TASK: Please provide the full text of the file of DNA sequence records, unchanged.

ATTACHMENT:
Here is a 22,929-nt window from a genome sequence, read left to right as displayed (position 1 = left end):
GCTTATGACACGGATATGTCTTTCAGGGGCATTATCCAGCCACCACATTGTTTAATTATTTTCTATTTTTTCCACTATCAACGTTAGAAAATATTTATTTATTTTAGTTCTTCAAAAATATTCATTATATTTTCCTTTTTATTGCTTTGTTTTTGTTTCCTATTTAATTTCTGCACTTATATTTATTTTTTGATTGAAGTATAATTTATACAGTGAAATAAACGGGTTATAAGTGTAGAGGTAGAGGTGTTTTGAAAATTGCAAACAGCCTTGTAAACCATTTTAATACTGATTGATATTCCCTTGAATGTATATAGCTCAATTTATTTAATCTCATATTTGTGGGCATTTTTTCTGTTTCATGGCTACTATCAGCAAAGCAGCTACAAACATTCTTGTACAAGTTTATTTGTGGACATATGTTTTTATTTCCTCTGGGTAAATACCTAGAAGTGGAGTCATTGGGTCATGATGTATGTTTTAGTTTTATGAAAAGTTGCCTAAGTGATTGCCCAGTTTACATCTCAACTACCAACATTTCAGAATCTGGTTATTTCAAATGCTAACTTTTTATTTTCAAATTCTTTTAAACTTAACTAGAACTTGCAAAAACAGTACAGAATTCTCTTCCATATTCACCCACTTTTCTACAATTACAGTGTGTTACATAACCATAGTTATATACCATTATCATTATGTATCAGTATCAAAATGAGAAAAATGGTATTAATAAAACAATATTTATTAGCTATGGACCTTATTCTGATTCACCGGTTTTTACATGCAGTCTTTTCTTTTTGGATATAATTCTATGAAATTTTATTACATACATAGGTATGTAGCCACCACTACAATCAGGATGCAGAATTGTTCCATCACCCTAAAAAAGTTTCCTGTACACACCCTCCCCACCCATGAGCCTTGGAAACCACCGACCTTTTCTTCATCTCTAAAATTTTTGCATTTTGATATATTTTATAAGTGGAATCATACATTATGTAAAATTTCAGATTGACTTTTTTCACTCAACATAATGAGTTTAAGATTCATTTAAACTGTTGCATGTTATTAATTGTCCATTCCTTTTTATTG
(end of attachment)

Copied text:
Here is a 22,929-nt window from a genome sequence, read left to right as displayed (position 1 = left end):
GCTTATGACACGGATATGTCTTTCAGGGGCATTATCCAGCCACCACATTGTTTAATTATTTTCTATTTTTTCCACTATCAACGTTAGAAAATATTTATTTATTTTAGTTCTTCAAAAATATTCATTATATTTTCCTTTTTATTGCTTTGTTTTTGTTTCCTATTTAATTTCTGCACTTATATTTATTTTTTGATTGAAGTATAATTTATACAGTGAAATAAACGGGTTATAAGTGTAGAGGTAGAGGTGTTTTGAAAATTGCAAACAGCCTTGTAAACCATTTTAATACTGATTGATATTCCCTTGAATGTATATAGCTCAATTTATTTAATCTCATATTTGTGGGCATTTTTTCTGTTTCATGGCTACTATCAGCAAAGCAGCTACAAACATTCTTGTACAAGTTTATTTGTGGACATATGTTTTTATTTCCTCTGGGTAAATACCTAGAAGTGGAGTCATTGGGTCATGATGTATGTTTTAGTTTTATGAAAAGTTGCCTAAGTGATTGCCCAGTTTACATCTCAACTACCAACATTTCAGAATCTGGTTATTTCAAATGCTAACTTTTTATTTTCAAATTCTTTTAAACTTAACTAGAACTTGCAAAAACAGTACAGAATTCTCTTCCATATTCACCCACTTTTCTACAATTACAGTGTGTTACATAACCATAGTTATATACCATTATCATTATGTATCAGTATCAAAATGAGAAAAATGGTATTAATAAAACAATATTTATTAGCTATGGACCTTATTCTGATTCACCGGTTTTTACATGCAGTCTTTTCTTTTTGGATATAATTCTATGAAATTTTATTACATACATAGGTATGTAGCCACCACTACAATCAGGATGCAGAATTGTTCCATCACCCTAAAAAAGTTTCCTGTACACACCCTCCCCACCCATGAGCCTTGGAAACCACCGACCTTTTCTTCATCTCTAAAATTTTTGCATTTTGATATATTTTATAAGTGGAATCATACATTATGTAAAATTTCAGATTGACTTTTTTCACTCAACATAATGAGTTTAAGATTCATTTAAACTGTTGCATGTTATTAATTGTCCATTCCTTTTTATTG